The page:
MACON -- The Georgia High School Association voted Tuesday to create separate state playoffs and state champions for public and private schools in Class A.
The motion, which was passed 36-12, will be put into effect for the 2012-2013 school year along with the reclassification plan, which was ratified at the meeting.
Habersham Central’s appeal to move from Region 7-AAAAAA to Region 6B-AAAAAA was denied prior to the ratification.
The motion to split public and private schools into separate playoffs for all sports was offered at the meeting as a response to the dispute between public and private schools in Class A that has resulted in a number of small public schools making plans to start their own association. Whether those schools will now go through with their plan remains to be seen.
The GHSA passed a motion to get in contact with the leadership of the proposed organization, the Georgia Public Schools Association, for a meeting as soon as possible.
“There’s still work to be done,” said GHSA executive director Ralph Swearngin. “We want a meeting pretty soon to see where we stand.”
Executive committee members throughout the discussion remarked that the vote today would have an effect on what the schools in the proposed new association will decide to do, and possibly whether they will stay in GHSA or not.
Commerce athletic director Donnie Drew said after the meeting that he would be surprised if all of the public schools didn’t now remain in GHSA.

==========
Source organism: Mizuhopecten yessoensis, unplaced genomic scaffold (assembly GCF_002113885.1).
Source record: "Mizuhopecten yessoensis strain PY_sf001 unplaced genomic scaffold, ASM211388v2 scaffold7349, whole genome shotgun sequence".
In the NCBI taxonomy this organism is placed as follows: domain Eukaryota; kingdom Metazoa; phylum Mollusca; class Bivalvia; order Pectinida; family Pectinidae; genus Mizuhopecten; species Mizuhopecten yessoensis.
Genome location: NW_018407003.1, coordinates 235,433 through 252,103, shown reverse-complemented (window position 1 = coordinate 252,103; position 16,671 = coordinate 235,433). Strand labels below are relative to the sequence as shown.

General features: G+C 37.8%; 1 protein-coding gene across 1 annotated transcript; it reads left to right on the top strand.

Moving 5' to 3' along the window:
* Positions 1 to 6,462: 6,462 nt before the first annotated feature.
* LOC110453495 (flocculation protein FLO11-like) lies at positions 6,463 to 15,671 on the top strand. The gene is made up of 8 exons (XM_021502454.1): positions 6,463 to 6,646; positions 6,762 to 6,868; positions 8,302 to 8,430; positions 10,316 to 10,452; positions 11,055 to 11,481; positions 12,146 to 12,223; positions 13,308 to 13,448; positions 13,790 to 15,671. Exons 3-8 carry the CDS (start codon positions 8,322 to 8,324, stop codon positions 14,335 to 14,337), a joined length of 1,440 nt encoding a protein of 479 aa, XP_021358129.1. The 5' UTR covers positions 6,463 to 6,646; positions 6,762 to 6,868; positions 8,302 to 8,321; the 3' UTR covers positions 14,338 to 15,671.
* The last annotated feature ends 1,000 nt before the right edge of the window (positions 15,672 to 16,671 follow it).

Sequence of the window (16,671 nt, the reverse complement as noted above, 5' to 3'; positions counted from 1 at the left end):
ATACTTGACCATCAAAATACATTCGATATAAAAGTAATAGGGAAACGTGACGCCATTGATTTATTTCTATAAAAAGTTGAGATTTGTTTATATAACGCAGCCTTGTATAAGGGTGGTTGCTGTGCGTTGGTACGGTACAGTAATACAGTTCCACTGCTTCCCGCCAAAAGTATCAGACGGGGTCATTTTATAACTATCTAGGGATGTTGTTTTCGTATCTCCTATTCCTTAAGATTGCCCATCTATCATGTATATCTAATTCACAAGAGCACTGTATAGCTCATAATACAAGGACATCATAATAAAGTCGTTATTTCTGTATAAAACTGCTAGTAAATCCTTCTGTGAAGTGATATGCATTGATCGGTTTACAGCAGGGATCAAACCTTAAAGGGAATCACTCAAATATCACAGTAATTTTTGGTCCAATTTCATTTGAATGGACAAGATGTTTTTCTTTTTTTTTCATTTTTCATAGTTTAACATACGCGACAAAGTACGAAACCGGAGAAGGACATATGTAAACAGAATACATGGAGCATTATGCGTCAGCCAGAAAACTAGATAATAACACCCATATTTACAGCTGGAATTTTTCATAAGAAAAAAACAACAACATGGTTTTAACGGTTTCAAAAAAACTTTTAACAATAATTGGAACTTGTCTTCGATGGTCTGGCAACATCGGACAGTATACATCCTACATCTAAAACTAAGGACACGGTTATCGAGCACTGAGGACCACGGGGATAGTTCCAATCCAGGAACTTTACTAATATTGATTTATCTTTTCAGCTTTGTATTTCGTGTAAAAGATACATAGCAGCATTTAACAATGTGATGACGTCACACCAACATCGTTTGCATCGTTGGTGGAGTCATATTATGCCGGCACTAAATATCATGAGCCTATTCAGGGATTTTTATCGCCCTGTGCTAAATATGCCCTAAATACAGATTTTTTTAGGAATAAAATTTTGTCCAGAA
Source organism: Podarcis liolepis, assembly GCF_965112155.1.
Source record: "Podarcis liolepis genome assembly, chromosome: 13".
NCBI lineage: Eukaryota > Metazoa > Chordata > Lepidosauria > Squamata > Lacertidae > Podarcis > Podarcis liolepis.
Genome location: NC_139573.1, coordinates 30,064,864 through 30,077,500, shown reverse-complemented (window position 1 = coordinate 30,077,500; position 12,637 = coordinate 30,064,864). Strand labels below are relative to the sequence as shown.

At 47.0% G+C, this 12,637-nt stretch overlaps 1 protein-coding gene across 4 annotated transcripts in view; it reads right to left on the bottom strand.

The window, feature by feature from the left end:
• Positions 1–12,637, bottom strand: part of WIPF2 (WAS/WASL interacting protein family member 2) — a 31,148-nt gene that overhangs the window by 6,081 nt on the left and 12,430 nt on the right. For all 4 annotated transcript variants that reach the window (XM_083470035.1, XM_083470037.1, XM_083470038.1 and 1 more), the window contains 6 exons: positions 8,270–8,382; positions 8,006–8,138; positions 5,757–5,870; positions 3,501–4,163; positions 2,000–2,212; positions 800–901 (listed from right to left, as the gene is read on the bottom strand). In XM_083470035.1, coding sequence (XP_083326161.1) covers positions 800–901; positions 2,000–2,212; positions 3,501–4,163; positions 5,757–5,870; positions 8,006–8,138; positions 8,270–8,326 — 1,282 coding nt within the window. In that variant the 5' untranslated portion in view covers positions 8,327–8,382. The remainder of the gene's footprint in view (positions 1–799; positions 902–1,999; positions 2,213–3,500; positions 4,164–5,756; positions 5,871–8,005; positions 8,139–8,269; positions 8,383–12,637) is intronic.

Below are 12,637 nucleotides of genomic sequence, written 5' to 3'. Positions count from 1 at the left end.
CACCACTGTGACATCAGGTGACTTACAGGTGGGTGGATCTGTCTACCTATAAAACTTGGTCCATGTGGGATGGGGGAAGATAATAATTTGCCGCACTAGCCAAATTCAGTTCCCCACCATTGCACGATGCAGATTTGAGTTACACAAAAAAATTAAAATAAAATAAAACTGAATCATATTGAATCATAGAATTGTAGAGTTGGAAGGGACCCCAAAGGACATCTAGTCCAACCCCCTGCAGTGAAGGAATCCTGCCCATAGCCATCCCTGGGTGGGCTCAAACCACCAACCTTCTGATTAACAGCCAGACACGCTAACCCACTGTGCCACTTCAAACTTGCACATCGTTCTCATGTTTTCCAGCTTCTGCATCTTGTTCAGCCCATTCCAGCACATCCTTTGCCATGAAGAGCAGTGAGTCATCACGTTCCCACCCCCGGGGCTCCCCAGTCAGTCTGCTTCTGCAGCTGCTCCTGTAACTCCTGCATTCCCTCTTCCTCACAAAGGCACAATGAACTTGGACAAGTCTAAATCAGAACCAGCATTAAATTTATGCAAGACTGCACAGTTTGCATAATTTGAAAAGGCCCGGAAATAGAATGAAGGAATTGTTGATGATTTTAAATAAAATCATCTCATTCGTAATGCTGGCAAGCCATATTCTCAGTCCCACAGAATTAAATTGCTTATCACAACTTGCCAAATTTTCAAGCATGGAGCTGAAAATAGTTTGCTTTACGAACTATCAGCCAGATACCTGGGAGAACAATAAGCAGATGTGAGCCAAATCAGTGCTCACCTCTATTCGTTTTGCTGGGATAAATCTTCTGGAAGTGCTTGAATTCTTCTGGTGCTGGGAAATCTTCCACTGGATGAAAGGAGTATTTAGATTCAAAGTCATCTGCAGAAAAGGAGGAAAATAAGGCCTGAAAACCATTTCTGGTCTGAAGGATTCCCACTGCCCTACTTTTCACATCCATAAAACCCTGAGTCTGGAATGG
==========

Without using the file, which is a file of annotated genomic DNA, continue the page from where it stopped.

Area Class A public schools Commerce and Towns County were not involved in any of the talks about breaking away, but they, along with fellow Region 8 school Lakeview Academy, will be affected when teams reach the postseason.
“It’s going to be quite a bit different.,” Drew said. “I have a lot more questions than answers right now.”
The new arrangement will mean that in each Class A region, the top two public schools will advance to one tournament and the top two private schools will advance in another.
The issues still to be decided include how many sports in Class A will qualify for a playoff. In one situation, only 10 public schools play soccer, whereas a sport needs 16 schools playing in a classification to have a state champion. Swearngin said it’s possible that more public schools might add sports with the knowledge that they might be more competitive under the new plan.
Drew said that Commerce wrestling could be one of the sports affected, and that combining Class A and AA for sports like wrestling, as is already done in volleyball, could be a solution.
Drew said that winning a state title, which may or may not be easier for the Tigers depending on how the plan is finalized, won’t be the same when it’s only against half of Class A.
“I think it waters it down some; it’s not has prestigious as it would be,” Drew said. “I’m not terribly excited about it. But once I see it all finalized I hope enough of us are OK with it.
“Change is always going to happen.”
In Habersham Central’s case, the initial change, moving to Region 7-AAAAAA, will be the only change.